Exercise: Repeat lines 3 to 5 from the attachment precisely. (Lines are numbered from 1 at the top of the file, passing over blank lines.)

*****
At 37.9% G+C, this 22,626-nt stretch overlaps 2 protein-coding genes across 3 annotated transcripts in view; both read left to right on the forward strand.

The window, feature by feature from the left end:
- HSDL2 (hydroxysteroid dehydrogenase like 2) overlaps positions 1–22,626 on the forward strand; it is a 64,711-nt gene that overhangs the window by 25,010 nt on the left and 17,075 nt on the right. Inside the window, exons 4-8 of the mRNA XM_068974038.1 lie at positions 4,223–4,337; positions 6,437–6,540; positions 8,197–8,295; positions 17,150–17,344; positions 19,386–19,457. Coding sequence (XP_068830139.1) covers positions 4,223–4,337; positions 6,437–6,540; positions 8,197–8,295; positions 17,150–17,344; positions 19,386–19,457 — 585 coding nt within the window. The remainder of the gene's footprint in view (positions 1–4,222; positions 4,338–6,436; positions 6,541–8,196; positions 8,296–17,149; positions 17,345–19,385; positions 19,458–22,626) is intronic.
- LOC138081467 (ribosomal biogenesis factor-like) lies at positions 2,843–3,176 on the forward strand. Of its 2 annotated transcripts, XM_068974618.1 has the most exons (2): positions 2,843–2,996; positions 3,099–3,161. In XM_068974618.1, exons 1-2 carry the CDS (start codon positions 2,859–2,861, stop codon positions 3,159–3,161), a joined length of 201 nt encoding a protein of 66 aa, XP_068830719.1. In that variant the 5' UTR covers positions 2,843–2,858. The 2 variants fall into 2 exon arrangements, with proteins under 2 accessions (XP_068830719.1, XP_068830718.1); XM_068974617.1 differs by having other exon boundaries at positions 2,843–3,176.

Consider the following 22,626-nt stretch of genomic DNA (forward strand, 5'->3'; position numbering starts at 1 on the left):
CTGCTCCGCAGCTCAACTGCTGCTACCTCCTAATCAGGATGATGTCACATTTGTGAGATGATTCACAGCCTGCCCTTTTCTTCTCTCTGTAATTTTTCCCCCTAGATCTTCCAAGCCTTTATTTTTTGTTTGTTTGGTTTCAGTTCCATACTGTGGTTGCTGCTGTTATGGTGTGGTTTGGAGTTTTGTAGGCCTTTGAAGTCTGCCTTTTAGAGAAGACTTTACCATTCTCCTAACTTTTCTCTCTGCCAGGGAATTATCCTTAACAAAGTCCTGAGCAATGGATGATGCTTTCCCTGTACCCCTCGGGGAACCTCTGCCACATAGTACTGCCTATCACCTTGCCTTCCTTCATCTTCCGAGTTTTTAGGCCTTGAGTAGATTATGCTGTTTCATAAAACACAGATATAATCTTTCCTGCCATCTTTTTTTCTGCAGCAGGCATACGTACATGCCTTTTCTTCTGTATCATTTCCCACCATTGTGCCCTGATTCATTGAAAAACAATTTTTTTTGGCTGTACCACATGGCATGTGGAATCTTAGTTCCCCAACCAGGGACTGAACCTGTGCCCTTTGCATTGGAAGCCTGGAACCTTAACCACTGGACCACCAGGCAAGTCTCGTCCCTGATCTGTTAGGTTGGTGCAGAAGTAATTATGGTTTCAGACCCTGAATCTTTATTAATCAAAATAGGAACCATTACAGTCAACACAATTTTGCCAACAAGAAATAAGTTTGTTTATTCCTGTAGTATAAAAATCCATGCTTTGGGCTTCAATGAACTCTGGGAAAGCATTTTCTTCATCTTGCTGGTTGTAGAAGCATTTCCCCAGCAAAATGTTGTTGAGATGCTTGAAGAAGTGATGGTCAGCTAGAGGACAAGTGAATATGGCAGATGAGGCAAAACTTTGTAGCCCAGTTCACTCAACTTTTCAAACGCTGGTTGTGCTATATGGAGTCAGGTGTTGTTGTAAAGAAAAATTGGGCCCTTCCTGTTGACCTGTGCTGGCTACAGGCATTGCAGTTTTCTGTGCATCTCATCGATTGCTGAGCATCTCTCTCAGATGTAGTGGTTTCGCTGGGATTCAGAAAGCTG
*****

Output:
- HSDL2 (hydroxysteroid dehydrogenase like 2) overlaps positions 1–22,626 on the forward strand; it is a 64,711-nt gene that overhangs the window by 25,010 nt on the left and 17,075 nt on the right. Inside the window, exons 4-8 of the mRNA XM_068974038.1 lie at positions 4,223–4,337; positions 6,437–6,540; positions 8,197–8,295; positions 17,150–17,344; positions 19,386–19,457. Coding sequence (XP_068830139.1) covers positions 4,223–4,337; positions 6,437–6,540; positions 8,197–8,295; positions 17,150–17,344; positions 19,386–19,457 — 585 coding nt within the window. The remainder of the gene's footprint in view (positions 1–4,222; positions 4,338–6,436; positions 6,541–8,196; positions 8,296–17,149; positions 17,345–19,385; positions 19,458–22,626) is intronic.
- LOC138081467 (ribosomal biogenesis factor-like) lies at positions 2,843–3,176 on the forward strand. Of its 2 annotated transcripts, XM_068974618.1 has the most exons (2): positions 2,843–2,996; positions 3,099–3,161. In XM_068974618.1, exons 1-2 carry the CDS (start codon positions 2,859–2,861, stop codon positions 3,159–3,161), a joined length of 201 nt encoding a protein of 66 aa, XP_068830719.1. In that variant the 5' UTR covers positions 2,843–2,858. The 2 variants fall into 2 exon arrangements, with proteins under 2 accessions (XP_068830719.1, XP_068830718.1); XM_068974617.1 differs by having other exon boundaries at positions 2,843–3,176.

Consider the following 22,626-nt stretch of genomic DNA (forward strand, 5'->3'; position numbering starts at 1 on the left):